Past meets present in Phnom Penh, the exotic capital city of Cambodia. With a blossoming tourism industry in recent years, Phnom Penh has undergone rapid changes to accommodate huge increases in the number of visitors. Despite growing international influences to the city, Phnom Penh has retained a provincial charm original to the area.
One of city’s most splendid architectural achievements is the Royal Palace, home to the king of Cambodia. This striking structure near the riverfront is where countryside Khmers come to pay their respects on Sundays. Visitors can wander the grounds containing the Throne Hall, as well as the Silver Pagoda compound adjacent to the palace. Just a ten-minute walk from the palace, is the Independence Monument, a commemoration of Cambodia’s independence from foreign rule. Located in the heart of the city, the structure is hard to miss, with a big open park and fountain surrounding the landmark.
Another fantastic example of Cambodian architecture is Phsar Thmei, or Central Market. The Art deco market building has four wings filled with shops selling jewelry antiques, household items and fabrics. From early morning to early evening, visitors can peruse souvenirs while experiencing one of the busiest bazaars in the city. For a glimpse into the country’s tumultuous history, the Tuol Sleng Genocide Museum memorializes the Cambodian genocide in honor of those who died. With a name that translates to “Hill of the Poisonous Trees” or “Strychnine Hill,” the museum exhibits artifacts including photo records of victims, honorary graves and authentic tools used for torture. For a quick snack break, duck into a sidewalk noodle shop, which are a dime a dozen in Cambodia. After a bowl of katiev, noodles in a clear soup broth, head for the temples of Angkor to see one of the most significant sites of Khmer architecture in the city.
Day trips are great opportunities to observe the local life and customs of Cambodia. Visit the old Khmer capital of Oudong in Kampong Speu to see stupas, dome-shaped structures erected as a Buddhist shrine. The magnificent views of the emerald green countryside will take your breath away. It’s no secret that visitors can discover the ancient art form of silver box and ornament-making in a village near Oudong. But art enthusiasts might feel as if they’ve unearthed a hidden treasure once they see the beautiful craftsmanship. A day trip along one of the two rivers that converge in Phnom Penh, the Mekong and Tonlé Sap rivers, may also lead to a discovery of lost art forms. Travel along the Mekong through Kandal and Kampong Cham to see water jar-making, mat-weaving, forging and even noodle-making. Head northeast from the city and you’ll arrive at Prey Veng, to find mango nurseries, fish farms, brickworks and hand-operated ferries to take you across the river.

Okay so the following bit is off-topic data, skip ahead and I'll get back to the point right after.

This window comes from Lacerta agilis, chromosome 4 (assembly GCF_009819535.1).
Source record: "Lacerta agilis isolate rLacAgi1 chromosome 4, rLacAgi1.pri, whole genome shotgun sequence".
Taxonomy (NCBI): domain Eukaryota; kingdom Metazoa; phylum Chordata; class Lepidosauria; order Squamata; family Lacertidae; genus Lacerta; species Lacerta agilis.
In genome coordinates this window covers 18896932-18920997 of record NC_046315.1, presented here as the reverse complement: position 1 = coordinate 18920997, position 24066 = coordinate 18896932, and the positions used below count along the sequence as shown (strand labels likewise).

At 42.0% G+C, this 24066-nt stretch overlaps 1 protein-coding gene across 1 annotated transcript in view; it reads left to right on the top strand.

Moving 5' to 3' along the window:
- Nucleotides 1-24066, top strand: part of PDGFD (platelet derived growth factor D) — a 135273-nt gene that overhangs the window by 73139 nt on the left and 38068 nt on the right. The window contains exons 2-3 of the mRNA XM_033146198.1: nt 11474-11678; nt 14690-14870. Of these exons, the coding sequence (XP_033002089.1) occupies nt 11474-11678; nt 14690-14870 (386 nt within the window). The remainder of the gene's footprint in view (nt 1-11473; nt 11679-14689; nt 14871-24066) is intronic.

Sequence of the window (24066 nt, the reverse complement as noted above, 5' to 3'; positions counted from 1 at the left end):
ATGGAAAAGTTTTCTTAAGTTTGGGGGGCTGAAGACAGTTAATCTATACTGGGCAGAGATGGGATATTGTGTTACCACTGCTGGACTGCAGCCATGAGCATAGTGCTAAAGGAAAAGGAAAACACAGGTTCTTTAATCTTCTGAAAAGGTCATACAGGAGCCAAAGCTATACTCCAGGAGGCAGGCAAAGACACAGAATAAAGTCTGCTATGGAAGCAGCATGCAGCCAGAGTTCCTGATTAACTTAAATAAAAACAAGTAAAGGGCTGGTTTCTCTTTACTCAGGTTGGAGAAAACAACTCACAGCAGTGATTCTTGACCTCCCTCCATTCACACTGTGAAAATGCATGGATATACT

From budget guesthouses to extravagant hotels, visitors will find a great variety of options for accommodations in Phnom Penh. Budget guesthouses can be booked for as low as $5 (USD) per night, typically ranging anywhere from $5 to $20 (USD) per night. Mid-range hotels can cost anywhere from $20 to $50 (USD), while luxury hotels can cost up to hundreds of dollars per night. If you’re looking to meet other travelers, consider a hostel in the heart of the city. For low budget options, guesthouses are a great alternative to hotels or motels. Serviced apartments, offering amenities similar to most motels, are available in the mid-budget range. To splurge on luxury options, a number of four and five star hotels fit the bill, including the Intercontinental Hotel, a favorite among dignitaries, and La Rose Suites, the city’s first five-star boutique hotel.
The largest airport in Cambodia, Phnom Penh International Airport, is located seven kilometers west of the city. Private transportation such as taxis or tuk tuks, motorcycles with a cabin for passengers hitched to the back, can get you into the city. Meter taxis are typically found in tourist areas near the riverfront, while non-meter cabs, for which fares must be agreed upon in advance, can be found throughout the city. Motorbike taxis are a cheap form of transportation, but passengers caught without helmets will be fined. Renting a car is not recommended because of the city’s massive traffic jams and reckless motorcyclists. For alternative transportation options, public buses travel along three main routes across the city. The fare is about $0.35 (USD) per ride. There is also limited train service from Phnom Penh to all the way to Kampot, a small town in southeast Cambodia.
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